Minerals Council SA warns that the industry could lose 150 000 jobs if the Nersa granted Eskom the 15 percent annual tariff hike for three years. Photo: Reuters

JOHANNESBURG – Mining lobby group the Minerals Council South Africa has warned that the industry could lose 150 000 jobs if the National Electricity Regulator of South Africa granted Eskom the 15 percent annual tariff hike for three years under the fourth Multi-Year Price Determination.  

The council’s chief economist, Henk Langenhoven, said yesterday that the increase would signal a tipping point for the mining industry and the economy. 

Langenhoven said it would also hasten the demise of the gold mining industry, where 61 367 employees were working at marginal or loss-making mines.

He said it would also push down production to 20 tons from the current level of 140 tons a year.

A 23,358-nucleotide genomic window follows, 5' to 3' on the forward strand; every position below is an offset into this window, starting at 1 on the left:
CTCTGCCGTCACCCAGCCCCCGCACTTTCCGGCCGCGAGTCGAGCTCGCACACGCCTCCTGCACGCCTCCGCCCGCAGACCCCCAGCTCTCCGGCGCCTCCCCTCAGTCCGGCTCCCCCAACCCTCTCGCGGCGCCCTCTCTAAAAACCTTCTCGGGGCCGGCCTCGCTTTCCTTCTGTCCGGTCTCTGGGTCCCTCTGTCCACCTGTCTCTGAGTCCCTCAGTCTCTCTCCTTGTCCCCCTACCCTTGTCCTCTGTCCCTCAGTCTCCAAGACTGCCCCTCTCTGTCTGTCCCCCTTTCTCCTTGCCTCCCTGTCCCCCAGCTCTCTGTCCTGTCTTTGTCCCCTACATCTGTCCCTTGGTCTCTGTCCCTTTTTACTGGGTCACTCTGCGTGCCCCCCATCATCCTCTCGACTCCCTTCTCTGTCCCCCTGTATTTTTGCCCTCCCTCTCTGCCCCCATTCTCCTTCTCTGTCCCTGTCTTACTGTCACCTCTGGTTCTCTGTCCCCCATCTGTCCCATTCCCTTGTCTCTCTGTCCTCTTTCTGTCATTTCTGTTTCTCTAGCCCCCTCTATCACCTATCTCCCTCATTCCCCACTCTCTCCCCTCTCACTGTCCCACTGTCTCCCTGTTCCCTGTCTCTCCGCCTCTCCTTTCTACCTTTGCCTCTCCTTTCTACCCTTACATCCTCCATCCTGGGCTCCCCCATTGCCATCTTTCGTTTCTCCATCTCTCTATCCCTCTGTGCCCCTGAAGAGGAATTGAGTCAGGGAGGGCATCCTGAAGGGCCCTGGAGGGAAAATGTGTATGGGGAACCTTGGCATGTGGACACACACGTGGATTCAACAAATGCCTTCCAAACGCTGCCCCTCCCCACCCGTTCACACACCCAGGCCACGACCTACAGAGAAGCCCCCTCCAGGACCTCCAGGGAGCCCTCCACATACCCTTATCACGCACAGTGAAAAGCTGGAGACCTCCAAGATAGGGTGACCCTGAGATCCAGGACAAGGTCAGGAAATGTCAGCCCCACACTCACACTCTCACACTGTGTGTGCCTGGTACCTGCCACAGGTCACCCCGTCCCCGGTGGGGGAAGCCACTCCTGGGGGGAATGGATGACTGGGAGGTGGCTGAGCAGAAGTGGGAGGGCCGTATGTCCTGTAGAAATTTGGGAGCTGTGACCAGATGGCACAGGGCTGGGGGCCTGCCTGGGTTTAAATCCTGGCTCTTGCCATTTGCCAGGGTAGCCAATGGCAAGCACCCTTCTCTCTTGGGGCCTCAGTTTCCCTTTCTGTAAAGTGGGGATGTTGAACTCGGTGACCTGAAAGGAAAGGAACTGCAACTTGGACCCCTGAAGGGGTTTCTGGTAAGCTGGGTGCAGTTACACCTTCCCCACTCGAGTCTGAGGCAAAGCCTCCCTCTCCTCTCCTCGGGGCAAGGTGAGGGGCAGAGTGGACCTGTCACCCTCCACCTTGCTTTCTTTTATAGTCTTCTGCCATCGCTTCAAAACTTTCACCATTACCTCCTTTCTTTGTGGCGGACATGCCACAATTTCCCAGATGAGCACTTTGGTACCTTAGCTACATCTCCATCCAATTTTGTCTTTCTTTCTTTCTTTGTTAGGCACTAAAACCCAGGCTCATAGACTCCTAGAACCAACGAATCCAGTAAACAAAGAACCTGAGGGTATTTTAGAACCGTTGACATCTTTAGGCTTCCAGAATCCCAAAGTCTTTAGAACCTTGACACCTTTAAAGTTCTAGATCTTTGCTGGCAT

“The proposed tariff increases will virtually eliminate the entire gold mining industry,” Langenhoven said.

The impact would similarly be severely felt in the platinum mining industry, where 37 900 jobs would be terminated, Langenhoven said.

“The impact on other commodities could bring the total mining employment job losses to as high as 150 000,” he said.

The embattled power utility, which is on the brink of a financial meltdown, this month applied for a 15 percent tariff increase for three years to contain debt that has crippled its operations.

Its balance sheet has seen debt ballooning to more than R419 billion.

The Energy Intensive Users Group also slammed Eskom’s request, charging that its business model needed to be revisited.

The council pointed out that the volatile price environment had already seen the jobs bloodbath heightening. 

Last year, Impala Platinum, Gold Fields and Lonmin announced plans to cut plans.  

The council said higher power prices had made the industry less competitive with manganese smelters hurting most. 

Chief executive Roger Baxter said the council was concerned that Eskom had already received a 4.4 percent regulatory clearing discount approval.